Strange Interlude at NJ’s Privatized Toxic Site Cleanup Program
interlude (noun): A short farcical entertainment performed between the acts of a medieval mystery or morality play.
Thanks to a last minuteÂ heads up by Bob Speigel of Edison Wetlands Association (EWA), last night I sat in on a “public” meeting of the NJ Site Remediation Professionals Licensing Board (SRPLB – or “Board”).
“Our lives are strange dark interludes in the electrical display of God the Father!”
So if you find nothing in the corridors open the doors, if you find nothing behind these doors there are more floors, and if you find nothing up there, donâ€™t worry, just leap up another flight of stairs. As long as you donâ€™t stop climbing, the stairs wonâ€™t end, under your climbing feet they will go on growing upwards.
I was allowed to say a few words at the conclusion of the 2 hour meeting, as were folks from EWA and the NJ Chapter of the Sierra Club.
We allÂ share a deep concernÂ that the SRPLB is is implementing a fatally flawed law and isÂ more interested in protecting the reputations and profits of private consultants than in protecting public health and the environment.
That surmiseÂ was only enhanced by what I heard last night during the Board’s “deliberations”.
After Bob Speigel gave me the heads up, I searched for documents to review in preparation for the meeting so I could meaningfully participate.
But not only could I not locate any documents, over 1 year after the Board was created, I could not locate a Board website, the agenda for the meeting, or theÂ time and location.
When I arrived and requested copies of the documents that were to be discussed during the meeting, I was given an agenda and told that no documentsÂ are available for public release.
So much for meaningful public comment – “So if you find nothing in the corridors open the doors ….”
The Board was not discussing trivial matters – agenda items included:
the complaint and disciplinary process to hold contractors accountable to professional standards, ethics laws,Â and compliance with cleanup requirements (sanctions include license revocation);
the “audit” requirements to assure that technical Reports and cleanup documents are true; that private contractor certifications are honest, and that cleanups are done safely and in compliance with laws and regulations (enforcement includes jail time); and
public involvement in Board deliberations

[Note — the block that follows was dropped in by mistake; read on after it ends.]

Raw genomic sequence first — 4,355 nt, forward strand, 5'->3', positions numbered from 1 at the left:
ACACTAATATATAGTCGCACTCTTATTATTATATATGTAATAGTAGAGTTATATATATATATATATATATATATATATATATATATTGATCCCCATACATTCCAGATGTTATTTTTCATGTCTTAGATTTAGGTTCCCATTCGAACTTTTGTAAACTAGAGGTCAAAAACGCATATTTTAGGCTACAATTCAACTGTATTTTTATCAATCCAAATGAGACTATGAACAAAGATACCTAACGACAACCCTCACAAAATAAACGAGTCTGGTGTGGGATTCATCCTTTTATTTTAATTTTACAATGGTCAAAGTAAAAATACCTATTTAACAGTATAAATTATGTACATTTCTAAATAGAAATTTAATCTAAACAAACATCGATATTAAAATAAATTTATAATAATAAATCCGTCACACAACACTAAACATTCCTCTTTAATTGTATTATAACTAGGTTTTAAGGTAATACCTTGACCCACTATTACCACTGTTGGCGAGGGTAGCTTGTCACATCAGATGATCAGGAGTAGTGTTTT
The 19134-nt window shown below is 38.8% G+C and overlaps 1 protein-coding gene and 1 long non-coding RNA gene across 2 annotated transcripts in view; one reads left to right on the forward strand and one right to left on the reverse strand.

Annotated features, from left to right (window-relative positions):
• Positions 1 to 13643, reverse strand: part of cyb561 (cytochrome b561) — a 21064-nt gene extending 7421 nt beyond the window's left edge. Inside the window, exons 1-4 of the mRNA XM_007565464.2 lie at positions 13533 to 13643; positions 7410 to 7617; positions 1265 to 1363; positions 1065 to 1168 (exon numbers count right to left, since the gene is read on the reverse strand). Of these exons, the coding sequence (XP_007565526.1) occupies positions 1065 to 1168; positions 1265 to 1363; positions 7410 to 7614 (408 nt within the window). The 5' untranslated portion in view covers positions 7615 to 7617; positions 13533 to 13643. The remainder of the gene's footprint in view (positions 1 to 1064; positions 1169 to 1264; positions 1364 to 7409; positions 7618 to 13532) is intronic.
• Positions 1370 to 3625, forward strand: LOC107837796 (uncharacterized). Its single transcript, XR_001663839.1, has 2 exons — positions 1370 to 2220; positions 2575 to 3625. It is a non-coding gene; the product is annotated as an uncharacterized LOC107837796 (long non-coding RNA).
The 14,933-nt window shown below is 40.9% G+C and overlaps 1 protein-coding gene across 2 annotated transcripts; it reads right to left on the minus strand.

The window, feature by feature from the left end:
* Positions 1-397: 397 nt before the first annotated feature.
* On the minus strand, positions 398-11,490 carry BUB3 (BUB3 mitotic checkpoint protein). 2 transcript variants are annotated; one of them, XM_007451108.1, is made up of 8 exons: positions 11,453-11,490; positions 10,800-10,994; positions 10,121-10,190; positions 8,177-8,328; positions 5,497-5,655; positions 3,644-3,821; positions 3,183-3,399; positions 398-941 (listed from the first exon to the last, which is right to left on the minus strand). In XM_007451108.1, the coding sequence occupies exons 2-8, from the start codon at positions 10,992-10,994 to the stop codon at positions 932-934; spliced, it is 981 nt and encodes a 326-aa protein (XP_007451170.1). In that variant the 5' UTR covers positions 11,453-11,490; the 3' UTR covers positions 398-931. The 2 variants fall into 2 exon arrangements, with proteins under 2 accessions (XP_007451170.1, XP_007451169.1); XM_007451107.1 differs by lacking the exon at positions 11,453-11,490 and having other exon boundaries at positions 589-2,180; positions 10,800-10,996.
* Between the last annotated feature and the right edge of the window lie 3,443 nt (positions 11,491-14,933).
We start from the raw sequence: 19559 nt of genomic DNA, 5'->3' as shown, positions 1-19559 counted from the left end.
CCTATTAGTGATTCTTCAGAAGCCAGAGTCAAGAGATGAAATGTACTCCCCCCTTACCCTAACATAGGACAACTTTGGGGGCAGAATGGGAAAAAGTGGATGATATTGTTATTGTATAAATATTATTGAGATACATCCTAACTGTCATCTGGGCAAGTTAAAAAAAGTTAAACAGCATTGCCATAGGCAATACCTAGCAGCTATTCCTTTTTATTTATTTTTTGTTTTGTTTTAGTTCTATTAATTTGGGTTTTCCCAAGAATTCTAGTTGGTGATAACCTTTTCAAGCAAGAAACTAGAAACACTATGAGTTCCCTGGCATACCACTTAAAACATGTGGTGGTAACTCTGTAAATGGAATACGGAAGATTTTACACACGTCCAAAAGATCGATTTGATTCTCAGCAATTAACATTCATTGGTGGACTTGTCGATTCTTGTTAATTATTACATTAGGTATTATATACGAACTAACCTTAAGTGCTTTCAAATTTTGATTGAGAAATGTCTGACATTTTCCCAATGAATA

Apparently not satisfied with the fact that the toxic site cleanup program has been privatized Â and DEP oversight effectively eliminated, the private consultants and engineering firms have alsoÂ gained control of writing the DEP regulations with which they will have to comply.
One example of how captured DEP is by private interests: DEPÂ recently proposed to eliminate mandatory cleanup timeframes toÂ provide “a safety cushion” for consultants.
Going beyond the absurdity of having the consultants for regulated polluters writing the cleanup regulationsÂ that they will have to comply withÂ (the front end),Â those same private interests alsoÂ dominate the Board and now they areÂ writing the requirementsÂ for their own oversight,Â enforcement, and auditing (the back end).
The Board’s conception of implementing the “audit” mandated by law was to develop a questionairre to those audited. The Chair of the Audit CommitteeÂ designing the audit requirementsÂ isÂ an LSPÂ consultant who is subject to audit. The draft questionairre and audit process wereÂ not made available for public comment.
Board members explicitly said that the objective of theÂ audit process and questionairre is “not to look at the technical basis and facts supporting the documents” and that they will only conduct a paper review (could you imagine that kind of “audit” from the IRS?). One Board member was highly skeptical ofÂ that approach and questionedÂ how theÂ Â Board could determine if the documents and certifications submitted by the audited consultantsÂ were accurate and truthful.Â
This “pay to play” on steroids system functions asÂ ifÂ Wackenhut Private Security Guards replaced theÂ police; corporate CEO’s replaced prosecutors and judges,Â and corporate managers replaced juries.
Last night, with no sense of irony or shame, the complaint and disciplinary process was presented by Jorge Berkowitz of Langan Engineering (nominated to the BoardÂ by Governor Christie). Talk about an inside job – that’s the sameÂ consulting firm that has 9 staff involved in writing the DEP cleanup requirementsÂ (for details, see this).
Here’s what theÂ Star Ledger editorial board had to say on January 2 aboutÂ Langan’s $25,000 political contribution to a front group supporting Governor Christie’s legislative agenda (and in even more irony and absurdity,Â Berkowitz is one of the better Board members!):
a sleazy practice that puts both parties within winking distance of a bribe, and that it engenders widespread mistrust.
Ordinarily, I would urge the public to become involved in the process to improve protections of the public interest.
Sadly, in this case, I am unable to do so in good conscience.
When public policy goes this far off the rails, and whenÂ those controlling the process are either oblivious to the consequences or cravenly using it to advance private special interests,Â then traditional public involvement becomes a sham,Â fraud, andÂ perverse waste of time.
Unfortunately, it seems like we will have to wait forÂ even worse disasters before any change to this system – and that may be a long time, because the impacts of the decisions that will be made by private cleanup contractors are not clearly visible.
ButÂ the consequences includeÂ things like poisoned water supplies, needless exposure to toxic chemicals and increased health risks, andÂ moreÂ havoc on natural ecosystem functions.
We close with Kafka:
The Court wants nothing of you. It recieves you when you come and dismisses you when you go.